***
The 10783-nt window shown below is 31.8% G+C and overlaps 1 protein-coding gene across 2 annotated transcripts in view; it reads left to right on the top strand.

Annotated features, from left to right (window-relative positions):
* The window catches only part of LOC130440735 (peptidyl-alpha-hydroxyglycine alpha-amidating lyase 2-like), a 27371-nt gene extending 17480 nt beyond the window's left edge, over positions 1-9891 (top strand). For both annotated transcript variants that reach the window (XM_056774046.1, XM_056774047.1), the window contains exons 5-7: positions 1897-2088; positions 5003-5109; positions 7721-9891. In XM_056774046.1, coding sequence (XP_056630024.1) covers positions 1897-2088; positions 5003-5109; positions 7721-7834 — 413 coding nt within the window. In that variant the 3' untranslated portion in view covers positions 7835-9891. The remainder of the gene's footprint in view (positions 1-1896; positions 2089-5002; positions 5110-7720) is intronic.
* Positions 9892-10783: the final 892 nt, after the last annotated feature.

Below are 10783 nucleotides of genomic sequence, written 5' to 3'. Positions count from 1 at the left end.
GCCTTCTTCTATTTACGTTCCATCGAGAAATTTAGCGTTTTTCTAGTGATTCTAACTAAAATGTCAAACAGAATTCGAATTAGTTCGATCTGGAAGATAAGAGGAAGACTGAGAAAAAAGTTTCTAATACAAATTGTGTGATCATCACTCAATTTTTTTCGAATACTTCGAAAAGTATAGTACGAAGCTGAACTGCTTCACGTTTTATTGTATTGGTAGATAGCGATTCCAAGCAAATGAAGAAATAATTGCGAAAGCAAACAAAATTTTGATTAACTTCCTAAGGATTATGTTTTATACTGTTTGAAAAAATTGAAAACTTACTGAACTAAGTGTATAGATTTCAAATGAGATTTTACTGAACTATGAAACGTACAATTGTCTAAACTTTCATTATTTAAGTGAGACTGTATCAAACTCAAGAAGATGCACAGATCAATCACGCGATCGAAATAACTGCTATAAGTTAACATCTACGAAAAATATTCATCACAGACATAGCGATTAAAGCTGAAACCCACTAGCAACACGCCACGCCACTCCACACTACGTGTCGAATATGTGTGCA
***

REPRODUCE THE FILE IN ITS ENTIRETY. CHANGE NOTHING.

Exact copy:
The 10783-nt window shown below is 31.8% G+C and overlaps 1 protein-coding gene across 2 annotated transcripts in view; it reads left to right on the top strand.

Annotated features, from left to right (window-relative positions):
* The window catches only part of LOC130440735 (peptidyl-alpha-hydroxyglycine alpha-amidating lyase 2-like), a 27371-nt gene extending 17480 nt beyond the window's left edge, over positions 1-9891 (top strand). For both annotated transcript variants that reach the window (XM_056774046.1, XM_056774047.1), the window contains exons 5-7: positions 1897-2088; positions 5003-5109; positions 7721-9891. In XM_056774046.1, coding sequence (XP_056630024.1) covers positions 1897-2088; positions 5003-5109; positions 7721-7834 — 413 coding nt within the window. In that variant the 3' untranslated portion in view covers positions 7835-9891. The remainder of the gene's footprint in view (positions 1-1896; positions 2089-5002; positions 5110-7720) is intronic.
* Positions 9892-10783: the final 892 nt, after the last annotated feature.

Below are 10783 nucleotides of genomic sequence, written 5' to 3'. Positions count from 1 at the left end.
GCCTTCTTCTATTTACGTTCCATCGAGAAATTTAGCGTTTTTCTAGTGATTCTAACTAAAATGTCAAACAGAATTCGAATTAGTTCGATCTGGAAGATAAGAGGAAGACTGAGAAAAAAGTTTCTAATACAAATTGTGTGATCATCACTCAATTTTTTTCGAATACTTCGAAAAGTATAGTACGAAGCTGAACTGCTTCACGTTTTATTGTATTGGTAGATAGCGATTCCAAGCAAATGAAGAAATAATTGCGAAAGCAAACAAAATTTTGATTAACTTCCTAAGGATTATGTTTTATACTGTTTGAAAAAATTGAAAACTTACTGAACTAAGTGTATAGATTTCAAATGAGATTTTACTGAACTATGAAACGTACAATTGTCTAAACTTTCATTATTTAAGTGAGACTGTATCAAACTCAAGAAGATGCACAGATCAATCACGCGATCGAAATAACTGCTATAAGTTAACATCTACGAAAAATATTCATCACAGACATAGCGATTAAAGCTGAAACCCACTAGCAACACGCCACGCCACTCCACACTACGTGTCGAATATGTGTGCA